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14 May 2016 at 1:34 pm
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The first thing I did on giving up my job with the Foreign Office was to go to bed for three weeks — in a Nursing Home and on a strict diet. The second was to sign on again with The Daily Express as a reporter, the third to dip under Stalin's Iron Curtain. I wanted to see what life was like now in the capitals of my old parish in Central, Eastern and South-eastern Europe. As a result of Roosevelt's refusal to accept the advice of Churchill on the need to push into Central Europe ahead of the Russians and of Roosevelt's own blithe trust in Stalin — "I think that if I give him everything I possibly can and ask from him nothing in return," Roosevelt had said to Ambassador Bullit before the Teheran Conference, "noblesse oblige, he won't try to annex anything and will work for a world of democracy and peace." 1 — these countries had now exchanged the rule of the Nazis for the rule of the Communists. I had a shrewd suspicion of what might be going on. My experiences on the Red side during the Spanish Civil War 2 were not forgotten. But I was anxious to see for myself and report.
Before I left London however I had to make my number with the boss, I had not spoken to him since early in 1941 when I had given grave offence by obeying the Official Secrets Act and refusing to disclose to the then Minister of Aircraft Production what salary my secret department was paying me. Now Arthur Christiansen, the editor of The Express, had arranged to take me along to the old man's Park Lane flat in Brooks House in order that I might kiss hands on my reappointment as Chief European Reporter.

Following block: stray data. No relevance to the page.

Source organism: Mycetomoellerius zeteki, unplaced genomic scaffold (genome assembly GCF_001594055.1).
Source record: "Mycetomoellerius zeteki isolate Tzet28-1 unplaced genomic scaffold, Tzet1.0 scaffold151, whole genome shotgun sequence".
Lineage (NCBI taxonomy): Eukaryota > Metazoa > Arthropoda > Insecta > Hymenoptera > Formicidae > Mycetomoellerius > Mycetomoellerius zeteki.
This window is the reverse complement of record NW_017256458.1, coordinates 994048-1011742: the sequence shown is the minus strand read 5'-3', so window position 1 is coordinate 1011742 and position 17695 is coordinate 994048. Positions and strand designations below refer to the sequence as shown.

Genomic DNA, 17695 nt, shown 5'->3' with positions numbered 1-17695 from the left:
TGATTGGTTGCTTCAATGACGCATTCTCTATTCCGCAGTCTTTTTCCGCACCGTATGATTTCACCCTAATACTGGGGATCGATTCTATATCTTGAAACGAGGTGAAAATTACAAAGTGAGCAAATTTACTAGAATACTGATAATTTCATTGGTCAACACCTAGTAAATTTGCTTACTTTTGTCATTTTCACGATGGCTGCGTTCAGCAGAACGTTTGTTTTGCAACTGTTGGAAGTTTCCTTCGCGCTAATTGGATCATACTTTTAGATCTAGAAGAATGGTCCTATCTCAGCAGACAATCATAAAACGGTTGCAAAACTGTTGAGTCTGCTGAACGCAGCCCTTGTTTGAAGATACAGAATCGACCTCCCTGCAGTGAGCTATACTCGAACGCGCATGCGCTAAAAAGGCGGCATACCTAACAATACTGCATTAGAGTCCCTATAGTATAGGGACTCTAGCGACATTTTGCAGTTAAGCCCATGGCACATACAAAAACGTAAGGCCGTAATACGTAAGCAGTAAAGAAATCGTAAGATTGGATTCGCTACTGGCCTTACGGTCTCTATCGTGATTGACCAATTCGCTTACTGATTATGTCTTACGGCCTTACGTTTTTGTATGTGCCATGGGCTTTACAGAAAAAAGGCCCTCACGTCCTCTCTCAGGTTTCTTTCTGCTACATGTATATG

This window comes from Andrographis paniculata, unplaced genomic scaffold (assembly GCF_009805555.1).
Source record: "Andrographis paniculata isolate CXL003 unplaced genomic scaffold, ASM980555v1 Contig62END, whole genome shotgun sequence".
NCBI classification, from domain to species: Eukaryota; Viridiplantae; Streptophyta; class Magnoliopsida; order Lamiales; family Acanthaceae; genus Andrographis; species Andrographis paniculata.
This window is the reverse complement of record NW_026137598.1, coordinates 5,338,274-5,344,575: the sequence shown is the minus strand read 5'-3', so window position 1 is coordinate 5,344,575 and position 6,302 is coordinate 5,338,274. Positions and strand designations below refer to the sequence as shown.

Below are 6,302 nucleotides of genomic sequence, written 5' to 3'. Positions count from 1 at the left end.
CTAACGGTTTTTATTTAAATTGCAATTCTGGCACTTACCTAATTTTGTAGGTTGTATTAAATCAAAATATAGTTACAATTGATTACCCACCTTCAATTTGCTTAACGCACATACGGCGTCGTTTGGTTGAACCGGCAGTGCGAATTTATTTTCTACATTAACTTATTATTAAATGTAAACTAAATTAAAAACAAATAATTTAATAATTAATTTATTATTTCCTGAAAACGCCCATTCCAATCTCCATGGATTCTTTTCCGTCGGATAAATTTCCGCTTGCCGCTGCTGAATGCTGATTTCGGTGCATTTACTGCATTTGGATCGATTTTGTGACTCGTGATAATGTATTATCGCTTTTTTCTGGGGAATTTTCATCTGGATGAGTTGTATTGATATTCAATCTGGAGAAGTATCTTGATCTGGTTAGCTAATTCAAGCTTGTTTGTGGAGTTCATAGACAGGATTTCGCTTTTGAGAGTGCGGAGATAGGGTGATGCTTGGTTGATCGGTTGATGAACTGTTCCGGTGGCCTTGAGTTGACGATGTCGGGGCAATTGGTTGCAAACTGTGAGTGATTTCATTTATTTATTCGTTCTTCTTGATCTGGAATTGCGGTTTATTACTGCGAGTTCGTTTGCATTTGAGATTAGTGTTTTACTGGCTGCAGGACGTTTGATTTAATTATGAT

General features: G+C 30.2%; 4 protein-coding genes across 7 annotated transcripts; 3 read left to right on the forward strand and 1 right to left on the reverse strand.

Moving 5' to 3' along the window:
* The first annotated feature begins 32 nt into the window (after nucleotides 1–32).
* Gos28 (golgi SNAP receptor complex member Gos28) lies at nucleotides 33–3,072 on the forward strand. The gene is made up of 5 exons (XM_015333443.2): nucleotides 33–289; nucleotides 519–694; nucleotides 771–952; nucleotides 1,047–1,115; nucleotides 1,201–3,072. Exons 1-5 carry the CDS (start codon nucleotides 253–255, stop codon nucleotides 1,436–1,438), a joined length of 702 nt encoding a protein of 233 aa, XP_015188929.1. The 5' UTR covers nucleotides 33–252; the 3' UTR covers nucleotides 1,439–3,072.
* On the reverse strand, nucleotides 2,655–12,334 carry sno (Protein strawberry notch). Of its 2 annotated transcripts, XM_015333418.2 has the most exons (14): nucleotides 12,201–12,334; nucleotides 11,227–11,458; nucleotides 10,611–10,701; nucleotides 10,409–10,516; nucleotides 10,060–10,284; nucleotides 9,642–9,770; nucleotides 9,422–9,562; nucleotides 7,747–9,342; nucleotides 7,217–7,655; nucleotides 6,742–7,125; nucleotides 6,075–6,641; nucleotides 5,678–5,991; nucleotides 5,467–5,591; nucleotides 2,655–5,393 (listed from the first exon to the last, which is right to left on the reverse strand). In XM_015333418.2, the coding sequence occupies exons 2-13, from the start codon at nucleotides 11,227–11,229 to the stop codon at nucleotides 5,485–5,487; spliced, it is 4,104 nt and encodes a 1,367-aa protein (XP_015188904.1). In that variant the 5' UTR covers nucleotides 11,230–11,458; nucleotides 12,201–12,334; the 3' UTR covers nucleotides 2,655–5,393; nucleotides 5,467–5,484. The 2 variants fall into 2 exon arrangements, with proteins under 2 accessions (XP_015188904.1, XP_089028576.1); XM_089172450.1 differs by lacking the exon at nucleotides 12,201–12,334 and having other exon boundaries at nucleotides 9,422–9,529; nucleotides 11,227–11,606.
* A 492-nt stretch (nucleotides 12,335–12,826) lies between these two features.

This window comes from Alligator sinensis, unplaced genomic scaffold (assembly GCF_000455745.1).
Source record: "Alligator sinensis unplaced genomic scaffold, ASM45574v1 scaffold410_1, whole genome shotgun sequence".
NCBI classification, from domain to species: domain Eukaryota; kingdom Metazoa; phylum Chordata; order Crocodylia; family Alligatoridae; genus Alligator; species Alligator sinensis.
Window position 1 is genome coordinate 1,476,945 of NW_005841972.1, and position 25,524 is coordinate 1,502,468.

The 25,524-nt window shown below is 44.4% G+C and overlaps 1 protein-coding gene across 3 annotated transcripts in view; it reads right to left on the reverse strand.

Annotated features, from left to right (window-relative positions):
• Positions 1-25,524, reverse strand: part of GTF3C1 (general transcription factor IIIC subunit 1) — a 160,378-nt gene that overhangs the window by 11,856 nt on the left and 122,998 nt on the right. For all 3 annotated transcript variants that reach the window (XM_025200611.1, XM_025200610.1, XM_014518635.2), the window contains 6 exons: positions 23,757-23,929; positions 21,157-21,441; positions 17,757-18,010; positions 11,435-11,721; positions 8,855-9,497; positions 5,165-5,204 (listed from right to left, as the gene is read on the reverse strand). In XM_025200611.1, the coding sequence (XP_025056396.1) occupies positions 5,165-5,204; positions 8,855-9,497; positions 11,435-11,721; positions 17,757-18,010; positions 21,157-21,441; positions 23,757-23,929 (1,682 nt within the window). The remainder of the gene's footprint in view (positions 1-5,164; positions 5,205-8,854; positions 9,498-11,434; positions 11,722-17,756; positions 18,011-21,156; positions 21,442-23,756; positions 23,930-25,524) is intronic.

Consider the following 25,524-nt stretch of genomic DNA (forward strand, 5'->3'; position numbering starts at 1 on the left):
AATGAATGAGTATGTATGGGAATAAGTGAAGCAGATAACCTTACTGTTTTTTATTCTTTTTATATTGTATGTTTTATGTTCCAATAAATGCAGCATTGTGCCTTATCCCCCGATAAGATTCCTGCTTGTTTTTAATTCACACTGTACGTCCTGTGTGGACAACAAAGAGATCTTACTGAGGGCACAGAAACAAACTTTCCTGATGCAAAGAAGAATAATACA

"Glad to have you back with us, Tom", said Lord Beaverbrook with the welcoming smile of a humorous old alligator. "You've been doing a little broadcasting, I hear." He made it sound as though I had been playing marbles. I dare say he saw a questioning look in my eyes. So he repeated the statement, this time without the smile. "You've been doing a little broadcasting!" he said with a cold hard stare. "Yes, sir," I said, and with that he knew, and I knew, that I was back where I belonged.
The others invited to meet his lordship that evening were all members of the top brass of the organisation: E. J. Robertson, the General Manager, his deputy Leslie Plummer, (soon to become a Socialist M.P. and Sir Leslie P.), Christiansen, and an unfortunate colleague called Herbert Gunn who was the editor of the Evening Standard at the time. Gunn apparently had fallen from grace, and the old man was making it plain to all of us. Plainest of all to the unhappy Herbert.
The most successful executives in the Beaverbrook stable were men who managed to anticipate Lord B's moods and wishes and conform to them while at the same time giving every appearance of doing so spontaneously from deep convictions of their own. Some of Lord Beaverbrook's editors and leader writers possessed this gift to an almost supernatural degree. Not so poor Herbert Gunn.